Apr 08 2014
Washington, D.C. – U.S. Senators Deb Fischer (R-Neb.), Susan Collins (R-Maine), Kelly Ayotte (R-N.H.), and Lisa Murkowski (R-Alaska), announced today that they have filed an amendment, No. 2963, to the Paycheck Fairness Act that updates the 51-year-old Equal Pay Act and helps address the pay gap between men and women.
Their amendment includes a provision to prevent retaliation against employees who inquire about, or discuss, their salaries. It also reiterates current law banning sex discrimination and requiring employers to post a notice to employees as to their rights under both the 1963 Equal Pay Act and Title VII of the 1964 Civil Rights Act. The amendment consolidates existing duplicative job training programs and provides federal grants to states for the creation of industry-led partnerships aimed at getting workers underrepresented in particular industries the skills they need to compete.
Provision details are below:
- Prevents Retaliation Against Employees: Prohibits retaliation against employees who inquire about, discuss or disclose their salaries. Exempts those employees, such as human resources offices, whose responsibilities include keeping salary information confidential.
- Bans Discrimination and Requires Notification of Rights: Reinforces current law prohibiting pay discrimination based on gender and establishing the principle of equal pay for equal work; requires employers to post a notice to employees as to their rights under both the EPA and Title VII of the Civil Rights Act.
- Addresses Opportunity Gap: Consolidates duplicative job training programs and provides federal grants to states for the creation of industry-led partnerships. This program is meant to provide women and men underrepresented in industries that report worker shortages with the skills they need to grow and compete. Such industries include manufacturing, energy, transportation and logistics, information technology, and health care. No new spending is appropriated.
Legislative text is available online by clicking HERE.
The senators released the following statements:
“As a strong supporter of equal pay for equal work, I am pleased to offer this proposal with my female Republican colleagues to combat pay discrimination in the workplace. Our solution is a reasonable, fact-based approach that equips women with the knowledge and tools they need to fight discrimination,” said Senator Fischer. “But we shouldn’t stop there. Women want good paying jobs; that means we need policies that promote actual economic growth and more job opportunities.”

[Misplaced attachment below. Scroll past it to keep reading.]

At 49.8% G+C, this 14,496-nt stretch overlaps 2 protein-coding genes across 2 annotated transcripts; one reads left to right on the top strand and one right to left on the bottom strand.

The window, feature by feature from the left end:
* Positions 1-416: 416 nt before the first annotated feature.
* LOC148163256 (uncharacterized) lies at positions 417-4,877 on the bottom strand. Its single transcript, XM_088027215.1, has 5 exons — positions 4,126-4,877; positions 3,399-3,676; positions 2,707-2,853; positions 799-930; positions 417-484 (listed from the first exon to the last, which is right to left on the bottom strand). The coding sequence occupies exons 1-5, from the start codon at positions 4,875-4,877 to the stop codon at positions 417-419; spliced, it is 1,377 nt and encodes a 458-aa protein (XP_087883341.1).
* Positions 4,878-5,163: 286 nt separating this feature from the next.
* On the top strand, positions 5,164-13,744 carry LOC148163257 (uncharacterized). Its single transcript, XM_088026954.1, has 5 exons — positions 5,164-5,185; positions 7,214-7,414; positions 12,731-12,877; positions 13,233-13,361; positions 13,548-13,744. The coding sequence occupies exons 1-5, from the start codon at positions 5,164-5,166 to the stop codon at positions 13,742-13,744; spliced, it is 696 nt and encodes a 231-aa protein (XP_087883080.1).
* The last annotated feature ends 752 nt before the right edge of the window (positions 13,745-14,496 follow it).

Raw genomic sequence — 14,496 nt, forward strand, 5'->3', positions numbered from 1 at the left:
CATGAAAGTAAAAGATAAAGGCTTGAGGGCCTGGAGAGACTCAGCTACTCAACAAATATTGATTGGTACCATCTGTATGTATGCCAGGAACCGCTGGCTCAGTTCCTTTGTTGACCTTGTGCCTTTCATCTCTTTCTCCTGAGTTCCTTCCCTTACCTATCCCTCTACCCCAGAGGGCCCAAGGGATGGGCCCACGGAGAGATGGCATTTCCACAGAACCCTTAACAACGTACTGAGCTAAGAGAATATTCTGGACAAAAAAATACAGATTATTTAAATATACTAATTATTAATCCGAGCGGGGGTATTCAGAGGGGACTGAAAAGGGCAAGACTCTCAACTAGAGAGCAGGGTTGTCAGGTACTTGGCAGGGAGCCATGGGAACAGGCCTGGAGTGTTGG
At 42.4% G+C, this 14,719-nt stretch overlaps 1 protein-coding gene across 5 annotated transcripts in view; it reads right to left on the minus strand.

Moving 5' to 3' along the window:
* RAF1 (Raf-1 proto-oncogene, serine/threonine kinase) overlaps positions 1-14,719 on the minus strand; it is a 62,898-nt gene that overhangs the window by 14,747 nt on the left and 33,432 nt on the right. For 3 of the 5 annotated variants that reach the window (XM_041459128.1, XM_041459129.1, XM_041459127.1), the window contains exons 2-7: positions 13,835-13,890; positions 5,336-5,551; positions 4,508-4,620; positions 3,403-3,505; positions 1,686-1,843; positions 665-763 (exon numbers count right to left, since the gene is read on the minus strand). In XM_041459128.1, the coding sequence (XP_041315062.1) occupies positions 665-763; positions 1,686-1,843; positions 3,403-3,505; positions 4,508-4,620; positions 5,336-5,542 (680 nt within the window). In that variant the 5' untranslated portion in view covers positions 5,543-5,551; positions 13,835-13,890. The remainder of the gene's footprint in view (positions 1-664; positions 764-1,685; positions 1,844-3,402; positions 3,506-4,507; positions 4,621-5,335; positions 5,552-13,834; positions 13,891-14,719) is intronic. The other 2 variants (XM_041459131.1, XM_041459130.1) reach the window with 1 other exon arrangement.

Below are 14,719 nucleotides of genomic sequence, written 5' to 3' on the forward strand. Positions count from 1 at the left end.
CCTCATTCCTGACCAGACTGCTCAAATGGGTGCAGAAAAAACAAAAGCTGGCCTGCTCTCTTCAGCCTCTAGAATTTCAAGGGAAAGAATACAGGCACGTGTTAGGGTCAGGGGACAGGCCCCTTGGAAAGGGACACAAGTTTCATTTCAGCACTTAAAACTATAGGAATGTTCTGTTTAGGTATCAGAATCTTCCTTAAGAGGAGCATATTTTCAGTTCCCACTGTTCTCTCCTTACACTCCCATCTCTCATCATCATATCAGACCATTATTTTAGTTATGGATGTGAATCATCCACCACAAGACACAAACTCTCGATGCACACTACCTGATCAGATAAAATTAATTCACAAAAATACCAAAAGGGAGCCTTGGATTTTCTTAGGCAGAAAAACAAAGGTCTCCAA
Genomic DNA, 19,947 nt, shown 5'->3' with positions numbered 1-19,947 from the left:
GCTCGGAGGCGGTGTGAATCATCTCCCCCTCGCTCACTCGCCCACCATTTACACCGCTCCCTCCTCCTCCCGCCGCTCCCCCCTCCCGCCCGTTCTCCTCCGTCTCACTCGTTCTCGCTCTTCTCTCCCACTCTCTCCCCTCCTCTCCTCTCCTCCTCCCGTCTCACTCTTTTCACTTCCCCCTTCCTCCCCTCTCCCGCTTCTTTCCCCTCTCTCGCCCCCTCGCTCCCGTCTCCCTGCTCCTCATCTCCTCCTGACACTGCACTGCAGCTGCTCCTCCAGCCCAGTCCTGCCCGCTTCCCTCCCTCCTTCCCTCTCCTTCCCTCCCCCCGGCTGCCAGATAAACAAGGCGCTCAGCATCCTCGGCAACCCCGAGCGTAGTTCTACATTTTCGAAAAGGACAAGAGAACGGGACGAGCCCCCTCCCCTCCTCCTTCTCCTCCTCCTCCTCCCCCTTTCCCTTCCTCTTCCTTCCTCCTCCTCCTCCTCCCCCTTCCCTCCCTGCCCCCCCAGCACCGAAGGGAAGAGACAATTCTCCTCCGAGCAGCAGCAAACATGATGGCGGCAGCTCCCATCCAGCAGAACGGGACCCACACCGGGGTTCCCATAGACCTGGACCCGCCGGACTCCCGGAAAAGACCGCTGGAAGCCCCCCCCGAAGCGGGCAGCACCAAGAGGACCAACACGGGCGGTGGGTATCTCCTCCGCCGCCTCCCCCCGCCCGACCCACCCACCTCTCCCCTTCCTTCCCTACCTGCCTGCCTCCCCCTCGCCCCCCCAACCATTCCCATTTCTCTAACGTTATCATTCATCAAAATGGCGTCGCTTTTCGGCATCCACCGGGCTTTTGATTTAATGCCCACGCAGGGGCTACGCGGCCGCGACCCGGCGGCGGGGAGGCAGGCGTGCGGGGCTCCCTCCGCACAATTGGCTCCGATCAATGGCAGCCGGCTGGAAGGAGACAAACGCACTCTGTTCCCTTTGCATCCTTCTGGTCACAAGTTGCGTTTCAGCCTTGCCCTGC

“I believe strongly in the principle of equal pay for equal work, which is why I voted in favor of the Lilly Ledbetter Fair Pay Act that strengthened a worker’s ability to seek legal recourse in discrimination cases,” said Senator Collins. “While there are strong anti-discrimination laws already in place that have prohibited gender-based wage discrimination for decades, our proposal is intended to help provide job-seekers and employees with the information needed to increase economic opportunities.”
“Discrimination has no place in the workplace. Workers should be paid based on their experience and qualifications, regardless of their gender,” said Senator Ayotte. “We’ve put together common sense proposals that both parties can support, and I hope the Majority Leader will allow a vote on our legislation, as well as other legislative proposals with bipartisan support that can help create better job prospects for both women and men.”
“Simply put: There is a pay gap between men and women,” said Senator Murkowski. “We need to do more to understand why, and address barriers to equal pay. This amendment is a step in that direction.”